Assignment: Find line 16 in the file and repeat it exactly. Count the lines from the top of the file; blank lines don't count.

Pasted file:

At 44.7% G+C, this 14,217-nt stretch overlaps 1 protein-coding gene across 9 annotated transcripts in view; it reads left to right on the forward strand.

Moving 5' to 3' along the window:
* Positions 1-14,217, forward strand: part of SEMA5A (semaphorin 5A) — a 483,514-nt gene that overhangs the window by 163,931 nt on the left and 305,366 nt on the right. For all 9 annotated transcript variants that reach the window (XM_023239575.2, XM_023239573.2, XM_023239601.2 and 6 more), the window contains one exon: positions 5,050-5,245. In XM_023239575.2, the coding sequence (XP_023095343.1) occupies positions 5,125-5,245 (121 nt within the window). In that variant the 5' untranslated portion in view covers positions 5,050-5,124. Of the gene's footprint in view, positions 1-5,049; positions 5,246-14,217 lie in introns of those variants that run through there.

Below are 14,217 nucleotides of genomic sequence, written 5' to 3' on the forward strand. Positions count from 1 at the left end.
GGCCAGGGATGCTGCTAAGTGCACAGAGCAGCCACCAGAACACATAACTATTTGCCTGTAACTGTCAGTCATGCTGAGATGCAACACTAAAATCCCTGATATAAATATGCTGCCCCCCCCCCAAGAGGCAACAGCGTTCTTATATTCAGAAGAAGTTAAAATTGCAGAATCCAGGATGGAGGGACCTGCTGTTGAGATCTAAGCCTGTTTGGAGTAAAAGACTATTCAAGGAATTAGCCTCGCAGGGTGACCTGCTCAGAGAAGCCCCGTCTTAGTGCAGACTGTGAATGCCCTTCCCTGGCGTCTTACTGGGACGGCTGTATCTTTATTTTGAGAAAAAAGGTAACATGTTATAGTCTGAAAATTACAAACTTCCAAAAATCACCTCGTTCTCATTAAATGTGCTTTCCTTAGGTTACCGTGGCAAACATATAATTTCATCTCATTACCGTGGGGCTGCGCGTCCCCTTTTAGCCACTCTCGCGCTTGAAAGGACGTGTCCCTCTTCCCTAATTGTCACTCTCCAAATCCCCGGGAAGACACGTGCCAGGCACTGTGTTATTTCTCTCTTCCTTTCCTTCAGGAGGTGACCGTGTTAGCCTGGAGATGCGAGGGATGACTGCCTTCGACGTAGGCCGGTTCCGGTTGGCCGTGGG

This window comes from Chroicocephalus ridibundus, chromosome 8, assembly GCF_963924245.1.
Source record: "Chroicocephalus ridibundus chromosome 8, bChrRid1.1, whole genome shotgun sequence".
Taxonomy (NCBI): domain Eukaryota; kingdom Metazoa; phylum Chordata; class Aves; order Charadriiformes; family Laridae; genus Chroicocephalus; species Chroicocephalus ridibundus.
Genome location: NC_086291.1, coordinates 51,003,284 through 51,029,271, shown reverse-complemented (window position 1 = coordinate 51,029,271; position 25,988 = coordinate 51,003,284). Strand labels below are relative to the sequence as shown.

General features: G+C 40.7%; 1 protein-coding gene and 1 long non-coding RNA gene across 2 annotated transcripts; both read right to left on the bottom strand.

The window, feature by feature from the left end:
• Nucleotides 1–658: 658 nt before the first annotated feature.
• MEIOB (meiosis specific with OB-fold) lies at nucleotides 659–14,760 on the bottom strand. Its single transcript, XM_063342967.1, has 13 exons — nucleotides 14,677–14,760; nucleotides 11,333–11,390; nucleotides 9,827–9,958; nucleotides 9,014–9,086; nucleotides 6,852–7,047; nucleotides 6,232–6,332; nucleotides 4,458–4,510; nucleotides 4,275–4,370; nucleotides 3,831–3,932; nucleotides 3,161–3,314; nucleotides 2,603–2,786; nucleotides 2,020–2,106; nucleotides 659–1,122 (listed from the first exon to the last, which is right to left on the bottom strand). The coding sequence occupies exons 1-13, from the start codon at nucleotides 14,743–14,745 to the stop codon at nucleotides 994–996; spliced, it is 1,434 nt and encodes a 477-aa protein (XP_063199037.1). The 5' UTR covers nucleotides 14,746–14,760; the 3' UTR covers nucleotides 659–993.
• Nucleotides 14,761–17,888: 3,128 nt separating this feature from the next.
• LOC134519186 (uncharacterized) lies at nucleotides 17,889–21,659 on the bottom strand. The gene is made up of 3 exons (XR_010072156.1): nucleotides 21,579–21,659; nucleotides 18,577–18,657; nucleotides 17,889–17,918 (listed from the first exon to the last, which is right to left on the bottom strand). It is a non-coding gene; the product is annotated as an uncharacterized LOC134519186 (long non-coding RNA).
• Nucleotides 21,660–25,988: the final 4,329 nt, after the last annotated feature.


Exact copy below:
• Nucleotides 21,660–25,988: the final 4,329 nt, after the last annotated feature.